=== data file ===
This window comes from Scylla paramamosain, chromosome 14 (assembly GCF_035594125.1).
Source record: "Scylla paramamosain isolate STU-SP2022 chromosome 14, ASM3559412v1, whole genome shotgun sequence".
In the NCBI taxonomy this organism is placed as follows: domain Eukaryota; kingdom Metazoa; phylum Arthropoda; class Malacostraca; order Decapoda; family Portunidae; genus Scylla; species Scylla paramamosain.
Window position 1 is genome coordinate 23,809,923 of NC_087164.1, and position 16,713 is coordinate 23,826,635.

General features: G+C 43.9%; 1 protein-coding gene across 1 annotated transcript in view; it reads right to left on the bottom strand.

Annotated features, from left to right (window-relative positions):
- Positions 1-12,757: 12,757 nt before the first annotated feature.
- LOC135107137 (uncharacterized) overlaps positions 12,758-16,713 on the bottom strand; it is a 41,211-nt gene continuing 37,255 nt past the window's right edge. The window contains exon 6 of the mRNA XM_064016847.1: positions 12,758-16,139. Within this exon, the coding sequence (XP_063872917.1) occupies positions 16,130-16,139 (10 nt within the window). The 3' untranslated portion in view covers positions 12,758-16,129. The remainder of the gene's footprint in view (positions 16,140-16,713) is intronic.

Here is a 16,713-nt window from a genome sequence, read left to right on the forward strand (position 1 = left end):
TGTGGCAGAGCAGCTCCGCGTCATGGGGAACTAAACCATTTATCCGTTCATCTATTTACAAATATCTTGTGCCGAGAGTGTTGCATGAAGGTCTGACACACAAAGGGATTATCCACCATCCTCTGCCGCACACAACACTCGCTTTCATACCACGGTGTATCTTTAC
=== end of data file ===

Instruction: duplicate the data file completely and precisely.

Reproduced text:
This window comes from Scylla paramamosain, chromosome 14 (assembly GCF_035594125.1).
Source record: "Scylla paramamosain isolate STU-SP2022 chromosome 14, ASM3559412v1, whole genome shotgun sequence".
In the NCBI taxonomy this organism is placed as follows: domain Eukaryota; kingdom Metazoa; phylum Arthropoda; class Malacostraca; order Decapoda; family Portunidae; genus Scylla; species Scylla paramamosain.
Window position 1 is genome coordinate 23,809,923 of NC_087164.1, and position 16,713 is coordinate 23,826,635.

General features: G+C 43.9%; 1 protein-coding gene across 1 annotated transcript in view; it reads right to left on the bottom strand.

Annotated features, from left to right (window-relative positions):
- Positions 1-12,757: 12,757 nt before the first annotated feature.
- LOC135107137 (uncharacterized) overlaps positions 12,758-16,713 on the bottom strand; it is a 41,211-nt gene continuing 37,255 nt past the window's right edge. The window contains exon 6 of the mRNA XM_064016847.1: positions 12,758-16,139. Within this exon, the coding sequence (XP_063872917.1) occupies positions 16,130-16,139 (10 nt within the window). The 3' untranslated portion in view covers positions 12,758-16,129. The remainder of the gene's footprint in view (positions 16,140-16,713) is intronic.

Here is a 16,713-nt window from a genome sequence, read left to right on the forward strand (position 1 = left end):
TGTGGCAGAGCAGCTCCGCGTCATGGGGAACTAAACCATTTATCCGTTCATCTATTTACAAATATCTTGTGCCGAGAGTGTTGCATGAAGGTCTGACACACAAAGGGATTATCCACCATCCTCTGCCGCACACAACACTCGCTTTCATACCACGGTGTATCTTTAC